They call it “dance” theater for a reason.
Now in its 20th season, Chapel Hill Dance Theater will present five original works at Chapel Hill High School this weekend.
But cofounder M’Liss Dorrance says don’t come expecting just tutus and classical ballet, though there is certainly some of that.
“Ballet has now morphed into more contemporary movement,” the veteran teacher, 64, said at the Ballet School of Chapel Hill, the dance company’s home.
“Everybody has an idea that ballet is like, very 18th, 19th century – ladies in frilly tutus, raised hands,” she said, lifting her arms like a music-box ballerina. “That’s not it at all.”
For two decades, Chapel Hill Dance Theater has produced works based on classic tales such as “Little House on the Prairie,” “Hansel and Gretel,” “Peter Pan,” “Peter and the Wolf” and “Alice in Wonderland,” all choreographed by its staff.
To celebrate its 20th anniversary, the company will perform five pieces, including Saint-Saens’ “Carnival of the Animals“ and a restaging Dorrance has done of late cofounder Carol Richard’s “High Noon Ramble” featuring the music of the Red Clay Ramblers, the popular folk band founded in Durham.
Dorrance, wife of UNC women’s soccer coach Anson Dorrance, remembers teaching “Ramble” in 1979, pregnant with the couple’s first child.
“It’s still familiar to me physically,” she said. “I can remember the nuances, even the words (Richard) used to convey the movements she wanted.”
In rehearsal, Dorrance and the other teacher sit on a low bench in front of a wall of mirrors.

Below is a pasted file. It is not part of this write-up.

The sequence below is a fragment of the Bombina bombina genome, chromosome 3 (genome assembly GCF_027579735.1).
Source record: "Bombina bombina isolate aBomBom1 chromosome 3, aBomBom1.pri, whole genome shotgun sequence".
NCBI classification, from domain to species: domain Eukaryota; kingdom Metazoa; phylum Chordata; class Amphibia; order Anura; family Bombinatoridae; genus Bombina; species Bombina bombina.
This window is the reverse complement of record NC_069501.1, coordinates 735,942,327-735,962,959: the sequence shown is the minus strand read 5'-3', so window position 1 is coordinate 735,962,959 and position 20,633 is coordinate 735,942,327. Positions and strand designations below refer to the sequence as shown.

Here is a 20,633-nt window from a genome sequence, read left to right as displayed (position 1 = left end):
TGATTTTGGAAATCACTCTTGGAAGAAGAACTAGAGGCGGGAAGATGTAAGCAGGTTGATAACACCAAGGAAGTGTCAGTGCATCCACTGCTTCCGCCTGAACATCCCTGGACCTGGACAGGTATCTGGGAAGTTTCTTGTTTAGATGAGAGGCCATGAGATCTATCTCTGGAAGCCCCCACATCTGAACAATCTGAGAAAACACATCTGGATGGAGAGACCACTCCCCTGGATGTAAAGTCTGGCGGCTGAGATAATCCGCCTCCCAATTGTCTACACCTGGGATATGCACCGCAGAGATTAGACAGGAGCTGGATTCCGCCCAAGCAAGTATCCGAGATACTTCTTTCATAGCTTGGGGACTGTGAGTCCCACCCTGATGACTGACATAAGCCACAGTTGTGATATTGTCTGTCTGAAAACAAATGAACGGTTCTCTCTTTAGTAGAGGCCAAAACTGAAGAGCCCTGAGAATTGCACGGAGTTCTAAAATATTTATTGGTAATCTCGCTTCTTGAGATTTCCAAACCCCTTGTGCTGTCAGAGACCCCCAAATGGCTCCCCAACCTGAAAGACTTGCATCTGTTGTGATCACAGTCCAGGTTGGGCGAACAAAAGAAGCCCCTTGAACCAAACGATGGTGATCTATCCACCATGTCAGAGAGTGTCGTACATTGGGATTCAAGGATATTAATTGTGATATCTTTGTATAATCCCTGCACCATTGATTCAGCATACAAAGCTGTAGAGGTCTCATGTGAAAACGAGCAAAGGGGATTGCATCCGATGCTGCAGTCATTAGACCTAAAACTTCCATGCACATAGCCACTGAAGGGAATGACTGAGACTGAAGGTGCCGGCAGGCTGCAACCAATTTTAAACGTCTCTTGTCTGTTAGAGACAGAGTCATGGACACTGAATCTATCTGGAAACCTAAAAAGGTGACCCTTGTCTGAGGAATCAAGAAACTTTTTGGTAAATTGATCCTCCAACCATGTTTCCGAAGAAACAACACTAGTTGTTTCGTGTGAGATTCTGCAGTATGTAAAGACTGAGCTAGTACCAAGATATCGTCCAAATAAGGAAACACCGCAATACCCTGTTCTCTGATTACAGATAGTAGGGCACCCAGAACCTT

When a group of dancers fails to convey the joy in a piece, she stands up and tells them she’s not buying it. The audience needs to see their exuberance in their face and not just their feet.
During a break, Sadie Emch, 17, a swan in “Carnival,” asks if she can rehearse her solo again.
She’s been dancing at the school since she was 7 and considers the company, for which students must audition, a second family.
“Each time I dance, I get to escape from the world and focus on myself and how my body is moving through space,” she said. “The ballet studio is my refuge.”
But the refuge requires daily practice.
“Ballet is hard,” Emch said. “I’ve learned how to take the challenges and use them to motivate myself, but also to have the patience to keep going when things don’t happen right away.”
Zack Weiss, 18, is performing with the company for the last time before high school graduation.
He too has learned to push himself. He’s run cross country, played tennis and ultimate Frisbee, but says dance challenges him in a different way.
In most sports, “it doesn’t matter how you get to the ball,” he explained. “But in dance the ‘how” is the entire thing.”
Dorrance looks for lyrical movement in her dancers.
“When they move to music, it’s like holding the note,” she said. In rehearsal, she instructs dancers to hold their heads up, to extend their arms and fingers. “It makes the steps sing.”
In time, Dorrance hopes young dancers replace a goal that some start out with — an idealized notion of what a dancer should be — with an appreciation of the art form and a desire to achieve personal excellence.
That excellence will be on display this weekend, and Dorrance says the only thing that might have made it better would have been getting the Red Clay Ramblers to perform live.
“That would have been quite a coup,” she said and laughed, “but they were already booked.”
If you go
Chapel Hill Dance Theater will perform in Hanes Theater at Chapel Hill High School at 3 and 7 p.m. Saturday, Feb. 13 and 3 p.m. Sunday, Feb. 14. Tickets, $10 for adults and $6 for students and seniors, are available at the Ballet School of Chapel Hill, 1603 E. Franklin St., and at the door.